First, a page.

The generals are said to be surprised that the mass refused to be cowed like the during the last uprisings of 1988 and 2007, according to UN Special Envoy for Myanmar Christine Schraner Burgener in her virtual press conference recently.

Thus the present situation is polarized between the two major contenders for ownership of legitimacy in international arena and the competition of administrative power domestically, where the military has taken over the state apparatus and the CRPH in collaboration with the CDM sought to make the administrative machinery unworkable for the military.

To it the role of ethnic armed organizations and ethnic political parties also enter the fray, which at the moment is unclear.

As the CRPH has made public that it welcomes the ethnic armed organizations (EAOs) and ethnic political parties (EPPs) in forming the national unity government, Karen National Union (KNU) has openly backed the demonstrators in its areas and has even sheltered more than a dozen policemen who joined the CDM.

Reportedly, it’s UN Special Envoy Dr Sasa has met KNU leaders virtually and also the Chin National Front (CNF) leadership. Meeting with the RCSS is said to be on the agenda and probably other EAOs will eventually be approached.

As for the EPPs, while they welcome the overtures with its policy visions they wanted the CRPH to reject the 2008 constitution decisively and spelled out the intended federal union constitution.

Meanwhile, Chinese State Councilor and Foreign Minister Wang Yi on March 7 spelled out a three-point proposal on de-escalating tensions in Myanmar, which are to exercise restraint and opt for negotiation of difference by contenders; it supports of the Association of Southeast Asian Nations (ASEAN) and make decision through consensus upholding the principles of non-interference in internal affairs, the ASEAN way and to seek common ground; and upholding China and Myanmar friendship and cooperation, as its friendship policy toward Myanmar is for all the people of Myanmar.


Given such development scenarios, the abrupt negotiation between the two camps seems not viable at the moment as both consider to be winning and the situation has polarized to an extent that no party may be ready to accommodate the dialogue on China’s term of non-interference in internal affairs.

This is simply because the CRPH wants to reflect the people’s desire for R2P intervention, no matter how remote that such international humanitarian intervention could happen, as could be seen by Dr Sasa appeal to make use of it to rescue the people of Burma from military crackdown.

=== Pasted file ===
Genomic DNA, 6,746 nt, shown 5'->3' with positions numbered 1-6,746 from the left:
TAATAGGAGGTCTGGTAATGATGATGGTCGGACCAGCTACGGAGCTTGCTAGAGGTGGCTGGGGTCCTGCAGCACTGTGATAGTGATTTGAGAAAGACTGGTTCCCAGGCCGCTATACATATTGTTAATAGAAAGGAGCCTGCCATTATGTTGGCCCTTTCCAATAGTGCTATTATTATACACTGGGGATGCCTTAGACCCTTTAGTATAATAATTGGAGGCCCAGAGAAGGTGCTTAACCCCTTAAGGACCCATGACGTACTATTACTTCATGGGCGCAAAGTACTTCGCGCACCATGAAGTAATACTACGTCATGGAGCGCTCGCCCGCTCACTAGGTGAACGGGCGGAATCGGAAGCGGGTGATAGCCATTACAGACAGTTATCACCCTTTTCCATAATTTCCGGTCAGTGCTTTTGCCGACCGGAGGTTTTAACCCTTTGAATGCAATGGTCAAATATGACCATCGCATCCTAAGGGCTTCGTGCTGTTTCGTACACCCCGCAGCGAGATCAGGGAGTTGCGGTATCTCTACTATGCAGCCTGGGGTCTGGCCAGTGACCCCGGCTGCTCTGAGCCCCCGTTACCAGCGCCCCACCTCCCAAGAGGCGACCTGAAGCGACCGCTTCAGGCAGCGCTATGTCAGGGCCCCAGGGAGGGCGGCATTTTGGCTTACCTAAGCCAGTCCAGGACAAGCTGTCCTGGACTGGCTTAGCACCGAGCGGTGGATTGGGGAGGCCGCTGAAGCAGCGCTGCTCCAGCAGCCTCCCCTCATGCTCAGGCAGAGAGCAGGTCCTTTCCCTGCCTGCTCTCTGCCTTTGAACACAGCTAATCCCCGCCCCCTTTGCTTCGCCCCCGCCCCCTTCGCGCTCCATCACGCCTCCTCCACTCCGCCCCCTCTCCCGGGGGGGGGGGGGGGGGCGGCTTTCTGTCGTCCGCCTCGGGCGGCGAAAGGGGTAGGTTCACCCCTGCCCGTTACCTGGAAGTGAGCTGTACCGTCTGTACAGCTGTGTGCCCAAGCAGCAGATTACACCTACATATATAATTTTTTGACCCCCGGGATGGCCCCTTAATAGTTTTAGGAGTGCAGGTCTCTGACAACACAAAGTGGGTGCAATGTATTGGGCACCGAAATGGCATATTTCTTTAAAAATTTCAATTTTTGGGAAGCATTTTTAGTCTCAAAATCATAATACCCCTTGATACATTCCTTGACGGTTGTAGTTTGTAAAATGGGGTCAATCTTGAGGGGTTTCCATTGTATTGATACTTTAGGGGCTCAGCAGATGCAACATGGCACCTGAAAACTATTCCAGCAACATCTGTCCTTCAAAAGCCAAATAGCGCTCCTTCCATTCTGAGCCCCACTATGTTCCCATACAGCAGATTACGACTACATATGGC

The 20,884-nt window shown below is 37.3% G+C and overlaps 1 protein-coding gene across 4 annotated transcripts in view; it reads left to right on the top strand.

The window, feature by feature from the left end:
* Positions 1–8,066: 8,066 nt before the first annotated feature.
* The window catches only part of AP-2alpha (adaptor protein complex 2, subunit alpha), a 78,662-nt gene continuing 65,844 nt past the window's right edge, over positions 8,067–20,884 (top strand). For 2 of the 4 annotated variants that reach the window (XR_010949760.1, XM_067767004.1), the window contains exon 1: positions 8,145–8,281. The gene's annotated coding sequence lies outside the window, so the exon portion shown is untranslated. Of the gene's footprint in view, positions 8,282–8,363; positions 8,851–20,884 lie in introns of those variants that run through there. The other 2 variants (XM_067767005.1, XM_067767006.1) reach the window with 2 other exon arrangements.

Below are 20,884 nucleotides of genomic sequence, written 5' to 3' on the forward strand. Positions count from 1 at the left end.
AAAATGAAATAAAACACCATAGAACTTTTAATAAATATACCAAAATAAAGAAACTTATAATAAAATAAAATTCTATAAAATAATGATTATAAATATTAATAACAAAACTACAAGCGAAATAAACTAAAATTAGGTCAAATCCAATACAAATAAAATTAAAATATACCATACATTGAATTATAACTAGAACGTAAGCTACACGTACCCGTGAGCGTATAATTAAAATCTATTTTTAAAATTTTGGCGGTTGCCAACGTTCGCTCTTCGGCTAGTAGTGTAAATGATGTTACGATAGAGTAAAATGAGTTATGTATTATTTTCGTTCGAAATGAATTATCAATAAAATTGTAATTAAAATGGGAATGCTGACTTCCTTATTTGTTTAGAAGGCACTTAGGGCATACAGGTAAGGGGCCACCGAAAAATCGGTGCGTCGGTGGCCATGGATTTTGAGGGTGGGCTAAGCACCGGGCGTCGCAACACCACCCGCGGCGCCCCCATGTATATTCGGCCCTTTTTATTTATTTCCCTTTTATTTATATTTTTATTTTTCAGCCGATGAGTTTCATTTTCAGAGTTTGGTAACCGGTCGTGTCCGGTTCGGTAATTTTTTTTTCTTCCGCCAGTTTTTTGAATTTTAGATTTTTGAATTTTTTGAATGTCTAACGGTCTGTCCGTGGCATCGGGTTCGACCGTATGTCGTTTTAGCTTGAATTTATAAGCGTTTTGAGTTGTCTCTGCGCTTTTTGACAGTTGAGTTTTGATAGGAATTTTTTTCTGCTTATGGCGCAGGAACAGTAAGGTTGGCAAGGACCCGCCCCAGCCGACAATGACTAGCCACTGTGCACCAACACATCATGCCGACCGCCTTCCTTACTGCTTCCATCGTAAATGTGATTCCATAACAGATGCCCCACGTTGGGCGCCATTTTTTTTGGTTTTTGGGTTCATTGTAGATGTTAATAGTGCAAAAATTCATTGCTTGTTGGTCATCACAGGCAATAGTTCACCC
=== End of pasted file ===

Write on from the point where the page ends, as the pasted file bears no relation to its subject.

The animosity grows with leaps and bounds as the junta started to kill, wound and arrest people  en mass which make the assorted opposition camps think that the military clique will have to be  uprooted once and for all, in order democracy and federalism could foster.

And adding to it, part of the EAOs seem to be responding to the national unity call and also the EPPs cautious optimism. It is only a matter of time that more will be joining, provided their call for abolition of the military drafted 2008 constitution is accepted and the federal union constitutional draft could be agreed upon after intensive negotiations.

As for the junta, it has to come to term that the people won’t accept repressive rule anymore and the best way out will be to think about an exit strategy. Otherwise, it will only become a captain on the fast sinking ship, benefiting no one.

For now there is only three scenarios that may unfold. The first is the lingering conflict that will bleed the country to dead or become a failed state like Somalia and Syria. Secondly, one side will be able to crush the other and end the conflict. And the third is to compromise the exit of military from political arena and install a federal union that is in tune with a multi-ethnic state.

The first is highly possible, while the second is impossible due to the EAOs having their own territories and their own administrations, combined with the people’s commitment to fight to the end. The most feasible one is the third option, if the junta is not prepared to bring down the country into destruction.

High time now for the junta to realize that the time is up for military dictatorship and for that matter, also all forms and systems of totalitarianism, as the people are determined to fight tooth and nail to the very end.